The output of this circuit is represented by the red LED on the third and final NOT block.

### The Experiment

What does the truth table look like for this circuit? Wait. Does it even have a truth table? There aren't any inputs! Instead of a standard truth table, we can create a state table that defines the value of the current output as dependent on the previous output:

Previous OutputCurrent Output
01
10

• Does the number of inverters have to be odd? What happens if there are an even number of inverters? Try removing one of them.
• Can you calculate how fast the LED on the final NOT Block is blinking? Each block has a delay of about 1 second. What effect would increasing the number of inverters to 5 have on the blinking rate of the output?

### Sub-Experiments

In some cases it may be handy to have an enable input on your oscillator. Enable inputs -- commonly found in many digital logic circuits -- control the overall operation of the circuit. When the enable input is set to 1, the circuit operates as normal, but when its set to 0 the circuit's operation is halted.

We can add an enable input to the ring oscillator by introducing an AND gate. Have a look at this circuit diagram:

Build it by plugging an AND Block into the first NOT gate (removing the feedback cable). Then plug the male end of the feedback cable into one of the AND Block's inputs, and an Input Block (our enable) into the other input.

Now flip the switch on the enable input to see how it affects the output of the oscillator.

What would the state table look like now?

EnablePrevious OutputCurrent Output
00
01
10
11

## 6. SR Latch

A latch (also called a flip-flop) is a fundamental component of data storage. A single latch can hold 1-bit of data, increase that number by many orders of magnitude and you can create kilo-, mega-, giga-, even tera-bytes of memory. Of course, like most digital circuits, latches are made out of digital logic gates!

There are many different kinds of latches, all with somewhat cryptic names like SR, D, JK, and T. The SR-latch we'll be experimenting with is one of the most fundamental forms of a latch.

There are a few ways to make an SR latch. Here’s an example of a NOR SR latch:

Notice the feedback? This is another sequential logic circuit. The two NOR gates each have their output flow into the input of the other. There are two controllable inputs: reset (R) and set (S), which produce the two outputs: Q and Q ("Q-not"). That's where the SR latch get's its name -- it's a set/reset latch.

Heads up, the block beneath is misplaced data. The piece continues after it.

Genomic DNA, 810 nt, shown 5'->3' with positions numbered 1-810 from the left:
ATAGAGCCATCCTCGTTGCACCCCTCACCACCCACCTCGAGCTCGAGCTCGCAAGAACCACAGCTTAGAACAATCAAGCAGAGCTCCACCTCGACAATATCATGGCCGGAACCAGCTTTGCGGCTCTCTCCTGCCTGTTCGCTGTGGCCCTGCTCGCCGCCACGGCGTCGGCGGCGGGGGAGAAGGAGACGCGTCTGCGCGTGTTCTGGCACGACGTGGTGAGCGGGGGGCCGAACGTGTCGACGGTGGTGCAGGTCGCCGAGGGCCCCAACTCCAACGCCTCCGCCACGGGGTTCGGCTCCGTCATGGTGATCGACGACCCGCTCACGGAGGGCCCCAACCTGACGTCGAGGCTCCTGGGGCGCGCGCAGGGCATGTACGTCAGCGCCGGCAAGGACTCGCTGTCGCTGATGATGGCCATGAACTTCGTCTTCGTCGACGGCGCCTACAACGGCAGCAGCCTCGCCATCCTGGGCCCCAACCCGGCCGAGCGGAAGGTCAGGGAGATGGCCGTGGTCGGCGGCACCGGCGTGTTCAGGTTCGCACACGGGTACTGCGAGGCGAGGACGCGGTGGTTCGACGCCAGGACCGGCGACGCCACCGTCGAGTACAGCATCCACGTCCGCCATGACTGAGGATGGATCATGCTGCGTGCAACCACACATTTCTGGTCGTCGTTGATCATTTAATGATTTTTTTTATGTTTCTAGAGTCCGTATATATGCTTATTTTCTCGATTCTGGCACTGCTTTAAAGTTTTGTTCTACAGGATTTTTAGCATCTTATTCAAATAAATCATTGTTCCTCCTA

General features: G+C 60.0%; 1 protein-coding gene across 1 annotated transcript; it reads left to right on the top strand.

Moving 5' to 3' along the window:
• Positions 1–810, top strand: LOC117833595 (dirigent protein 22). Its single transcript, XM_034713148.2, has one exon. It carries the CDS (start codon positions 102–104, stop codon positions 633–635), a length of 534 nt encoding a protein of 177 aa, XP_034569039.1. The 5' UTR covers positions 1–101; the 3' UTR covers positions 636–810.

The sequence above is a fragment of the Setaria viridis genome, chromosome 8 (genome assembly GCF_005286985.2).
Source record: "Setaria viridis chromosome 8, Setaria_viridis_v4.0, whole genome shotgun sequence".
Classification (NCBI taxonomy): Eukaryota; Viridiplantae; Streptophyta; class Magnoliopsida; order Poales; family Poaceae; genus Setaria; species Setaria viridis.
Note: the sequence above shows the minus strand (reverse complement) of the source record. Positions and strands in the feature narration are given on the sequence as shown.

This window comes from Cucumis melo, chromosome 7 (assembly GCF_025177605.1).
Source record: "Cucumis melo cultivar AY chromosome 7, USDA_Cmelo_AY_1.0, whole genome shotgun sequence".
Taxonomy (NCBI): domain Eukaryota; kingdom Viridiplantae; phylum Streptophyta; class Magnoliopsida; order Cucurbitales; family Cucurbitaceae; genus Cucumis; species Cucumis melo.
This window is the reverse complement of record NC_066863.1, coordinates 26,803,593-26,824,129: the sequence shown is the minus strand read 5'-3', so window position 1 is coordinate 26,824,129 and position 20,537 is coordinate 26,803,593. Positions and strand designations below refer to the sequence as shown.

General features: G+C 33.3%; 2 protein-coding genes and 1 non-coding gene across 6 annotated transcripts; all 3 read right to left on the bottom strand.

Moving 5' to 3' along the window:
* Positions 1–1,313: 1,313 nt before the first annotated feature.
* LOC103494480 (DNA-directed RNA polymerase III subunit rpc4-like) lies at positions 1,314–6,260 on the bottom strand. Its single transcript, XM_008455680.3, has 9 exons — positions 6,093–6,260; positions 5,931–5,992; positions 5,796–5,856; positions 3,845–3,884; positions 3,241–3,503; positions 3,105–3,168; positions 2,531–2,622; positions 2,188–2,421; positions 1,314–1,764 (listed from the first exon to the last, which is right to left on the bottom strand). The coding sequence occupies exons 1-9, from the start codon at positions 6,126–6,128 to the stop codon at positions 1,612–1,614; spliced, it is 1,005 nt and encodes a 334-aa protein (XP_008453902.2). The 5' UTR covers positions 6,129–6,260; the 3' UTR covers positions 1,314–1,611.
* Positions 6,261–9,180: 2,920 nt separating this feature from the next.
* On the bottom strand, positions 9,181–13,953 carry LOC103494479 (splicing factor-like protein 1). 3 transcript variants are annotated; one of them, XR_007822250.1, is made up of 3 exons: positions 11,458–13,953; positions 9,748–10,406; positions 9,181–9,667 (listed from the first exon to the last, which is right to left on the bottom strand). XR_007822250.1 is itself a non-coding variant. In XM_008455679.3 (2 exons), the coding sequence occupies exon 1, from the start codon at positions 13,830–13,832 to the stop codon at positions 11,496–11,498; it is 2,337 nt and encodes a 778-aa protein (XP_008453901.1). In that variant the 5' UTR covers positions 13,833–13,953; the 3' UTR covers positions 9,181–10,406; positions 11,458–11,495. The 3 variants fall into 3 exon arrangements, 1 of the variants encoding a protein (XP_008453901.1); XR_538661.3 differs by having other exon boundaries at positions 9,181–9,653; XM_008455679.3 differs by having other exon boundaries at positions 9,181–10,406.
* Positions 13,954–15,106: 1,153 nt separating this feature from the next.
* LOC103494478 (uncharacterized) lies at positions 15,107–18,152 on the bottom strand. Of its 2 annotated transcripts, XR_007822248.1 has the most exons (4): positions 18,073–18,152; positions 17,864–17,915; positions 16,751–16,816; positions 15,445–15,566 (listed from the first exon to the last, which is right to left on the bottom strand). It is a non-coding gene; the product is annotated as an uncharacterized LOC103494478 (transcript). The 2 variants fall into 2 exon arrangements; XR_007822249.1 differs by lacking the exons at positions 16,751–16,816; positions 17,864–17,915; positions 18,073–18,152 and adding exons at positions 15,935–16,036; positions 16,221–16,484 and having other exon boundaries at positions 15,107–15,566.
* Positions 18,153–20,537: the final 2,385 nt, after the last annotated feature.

The SR latch comes with a rule, which cannot ever be broken: Q must always be the opposite of Q. These outputs are called complements. In our application Q is the only output we really care about -- that's where the latch's data is usually stored and retreived -- but it's important to observe that the two outputs are opposites.

An SR latch is so important it even gets its very own circuit symbol:

Here is the state table, which is a bit wonky. Because the circuit is sequential, the current value of Q depends on its previous state:

SRPrevious QCurrent QCurrent Q
0000 (no change)1
0011 (no change)0
0100 (no change)1
01101
10010
1011 (no change)0
1100 (Restricted, Q and Q would not be complements)0
1110 (Restricted, Q and Q would not be complements)0

Put into words, the output, Q, can be in any of the following states:

• Steady: When S and R are both 0, then Q remains steady. It keeps the value it had before. If it was 0 it'll remain 0, if it was 1 it will still be 1.
• Set: Changing S to 1 has the potential to "set" the output of Q. If Q was 0, changing S to 1 will change Q to 1 as well. If Q was already 1, making S=1 will have no effect.
• Reset: Moving the R input from 0 to 1 can "reset" Q. As long as Q was 1, setting R to 1 will change Q to 0. If Q was already 0, though, R won't have any effect on it.
• Restricted: When both S and R are 1, we enter restricted territory: our rule that Q and Q must be complements is broken, as they both go to 0. So we call S=1/R=1 a restricted combination. In most latch circuits precautions are taken to keep those inputs from both being 1. Our LogicBlock circuit isn't quite that smart, so you'll need to take the "circuit safety" precautions into your own hands to make sure they're never both 1 (don't worry, the universe should survive the contradiction if you set both inputs high).

We can also use a state diagram to document the possible states of Q:

Enough conceptual stuff. Let's lay out the SR latch with LogicBlocks!

### What You'll Need

• 2x OR Blocks
• 2x NOT Blocks
• 2x Input Blocks
• 1x Splitter Block
• 1x Feedback Cable
• 1x Power Block

### LogicBlock Layout

Construct the LogicBlock circuit like below:

In our mind, we need to assign names to both inputs. One should be R (reset) the other should be S (set). Because the circuit is symmetric, it doesn't matter which input we call which, but the name of the input will affect which output is which.

There are two outputs to keep an eye on in this circuit; both are indicated by the red LEDs on the NOT gates. The NOT gate coming out of the OR gate with S as its direct input indicates the Q output. Our Q output is indicated by the red LED on the NOT gate fed by the OR gate with R as its input.